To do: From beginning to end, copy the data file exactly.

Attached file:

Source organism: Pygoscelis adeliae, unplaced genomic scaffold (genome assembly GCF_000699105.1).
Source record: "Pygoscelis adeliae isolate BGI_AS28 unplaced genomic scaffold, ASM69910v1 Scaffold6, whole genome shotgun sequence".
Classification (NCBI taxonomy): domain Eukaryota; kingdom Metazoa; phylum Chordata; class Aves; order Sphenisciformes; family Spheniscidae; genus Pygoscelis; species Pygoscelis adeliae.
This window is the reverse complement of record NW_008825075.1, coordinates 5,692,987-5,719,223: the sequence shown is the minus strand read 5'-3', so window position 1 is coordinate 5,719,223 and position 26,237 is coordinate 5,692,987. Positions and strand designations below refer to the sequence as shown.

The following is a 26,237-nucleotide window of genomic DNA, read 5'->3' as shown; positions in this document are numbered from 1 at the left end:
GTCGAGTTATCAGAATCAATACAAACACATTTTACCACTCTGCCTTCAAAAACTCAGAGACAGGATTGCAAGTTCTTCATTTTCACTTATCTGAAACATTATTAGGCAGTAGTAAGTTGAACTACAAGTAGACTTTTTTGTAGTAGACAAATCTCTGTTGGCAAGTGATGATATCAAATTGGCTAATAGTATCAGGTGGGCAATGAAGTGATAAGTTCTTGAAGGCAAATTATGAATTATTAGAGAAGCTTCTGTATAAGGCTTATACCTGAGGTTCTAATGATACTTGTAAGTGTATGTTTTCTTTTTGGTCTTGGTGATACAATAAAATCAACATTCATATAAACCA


Source organism: Pygoscelis adeliae, unplaced genomic scaffold (genome assembly GCF_000699105.1).
Source record: "Pygoscelis adeliae isolate BGI_AS28 unplaced genomic scaffold, ASM69910v1 Scaffold6, whole genome shotgun sequence".
Classification (NCBI taxonomy): domain Eukaryota; kingdom Metazoa; phylum Chordata; class Aves; order Sphenisciformes; family Spheniscidae; genus Pygoscelis; species Pygoscelis adeliae.
This window is the reverse complement of record NW_008825075.1, coordinates 5,692,987-5,719,223: the sequence shown is the minus strand read 5'-3', so window position 1 is coordinate 5,719,223 and position 26,237 is coordinate 5,692,987. Positions and strand designations below refer to the sequence as shown.

The following is a 26,237-nucleotide window of genomic DNA, read 5'->3' as shown; positions in this document are numbered from 1 at the left end:
GTCGAGTTATCAGAATCAATACAAACACATTTTACCACTCTGCCTTCAAAAACTCAGAGACAGGATTGCAAGTTCTTCATTTTCACTTATCTGAAACATTATTAGGCAGTAGTAAGTTGAACTACAAGTAGACTTTTTTGTAGTAGACAAATCTCTGTTGGCAAGTGATGATATCAAATTGGCTAATAGTATCAGGTGGGCAATGAAGTGATAAGTTCTTGAAGGCAAATTATGAATTATTAGAGAAGCTTCTGTATAAGGCTTATACCTGAGGTTCTAATGATACTTGTAAGTGTATGTTTTCTTTTTGGTCTTGGTGATACAATAAAATCAACATTCATATAAACCA